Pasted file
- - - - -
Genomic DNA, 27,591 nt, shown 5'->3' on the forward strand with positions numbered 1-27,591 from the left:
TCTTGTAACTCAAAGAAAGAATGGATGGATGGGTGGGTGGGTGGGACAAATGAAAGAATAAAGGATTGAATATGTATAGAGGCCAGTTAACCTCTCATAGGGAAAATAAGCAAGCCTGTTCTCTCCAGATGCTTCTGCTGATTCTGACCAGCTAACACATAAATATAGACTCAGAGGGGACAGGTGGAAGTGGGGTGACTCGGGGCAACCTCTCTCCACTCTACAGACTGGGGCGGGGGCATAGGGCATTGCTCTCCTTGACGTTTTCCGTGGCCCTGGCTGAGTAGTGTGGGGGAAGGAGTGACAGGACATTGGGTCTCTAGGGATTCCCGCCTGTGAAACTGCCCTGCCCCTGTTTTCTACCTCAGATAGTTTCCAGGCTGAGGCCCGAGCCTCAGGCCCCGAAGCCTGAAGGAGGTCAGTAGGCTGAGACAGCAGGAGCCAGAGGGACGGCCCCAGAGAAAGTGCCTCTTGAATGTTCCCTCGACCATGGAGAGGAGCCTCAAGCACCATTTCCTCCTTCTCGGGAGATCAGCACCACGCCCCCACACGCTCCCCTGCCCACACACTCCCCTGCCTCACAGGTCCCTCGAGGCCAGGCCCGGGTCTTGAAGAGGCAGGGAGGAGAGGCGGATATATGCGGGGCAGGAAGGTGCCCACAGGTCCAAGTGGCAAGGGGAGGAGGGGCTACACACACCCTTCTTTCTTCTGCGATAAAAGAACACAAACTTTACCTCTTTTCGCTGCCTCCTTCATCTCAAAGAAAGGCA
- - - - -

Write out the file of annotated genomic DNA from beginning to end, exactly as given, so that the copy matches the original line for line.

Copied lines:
Genomic DNA, 27,591 nt, shown 5'->3' on the forward strand with positions numbered 1-27,591 from the left:
TCTTGTAACTCAAAGAAAGAATGGATGGATGGGTGGGTGGGTGGGACAAATGAAAGAATAAAGGATTGAATATGTATAGAGGCCAGTTAACCTCTCATAGGGAAAATAAGCAAGCCTGTTCTCTCCAGATGCTTCTGCTGATTCTGACCAGCTAACACATAAATATAGACTCAGAGGGGACAGGTGGAAGTGGGGTGACTCGGGGCAACCTCTCTCCACTCTACAGACTGGGGCGGGGGCATAGGGCATTGCTCTCCTTGACGTTTTCCGTGGCCCTGGCTGAGTAGTGTGGGGGAAGGAGTGACAGGACATTGGGTCTCTAGGGATTCCCGCCTGTGAAACTGCCCTGCCCCTGTTTTCTACCTCAGATAGTTTCCAGGCTGAGGCCCGAGCCTCAGGCCCCGAAGCCTGAAGGAGGTCAGTAGGCTGAGACAGCAGGAGCCAGAGGGACGGCCCCAGAGAAAGTGCCTCTTGAATGTTCCCTCGACCATGGAGAGGAGCCTCAAGCACCATTTCCTCCTTCTCGGGAGATCAGCACCACGCCCCCACACGCTCCCCTGCCCACACACTCCCCTGCCTCACAGGTCCCTCGAGGCCAGGCCCGGGTCTTGAAGAGGCAGGGAGGAGAGGCGGATATATGCGGGGCAGGAAGGTGCCCACAGGTCCAAGTGGCAAGGGGAGGAGGGGCTACACACACCCTTCTTTCTTCTGCGATAAAAGAACACAAACTTTACCTCTTTTCGCTGCCTCCTTCATCTCAAAGAAAGGCA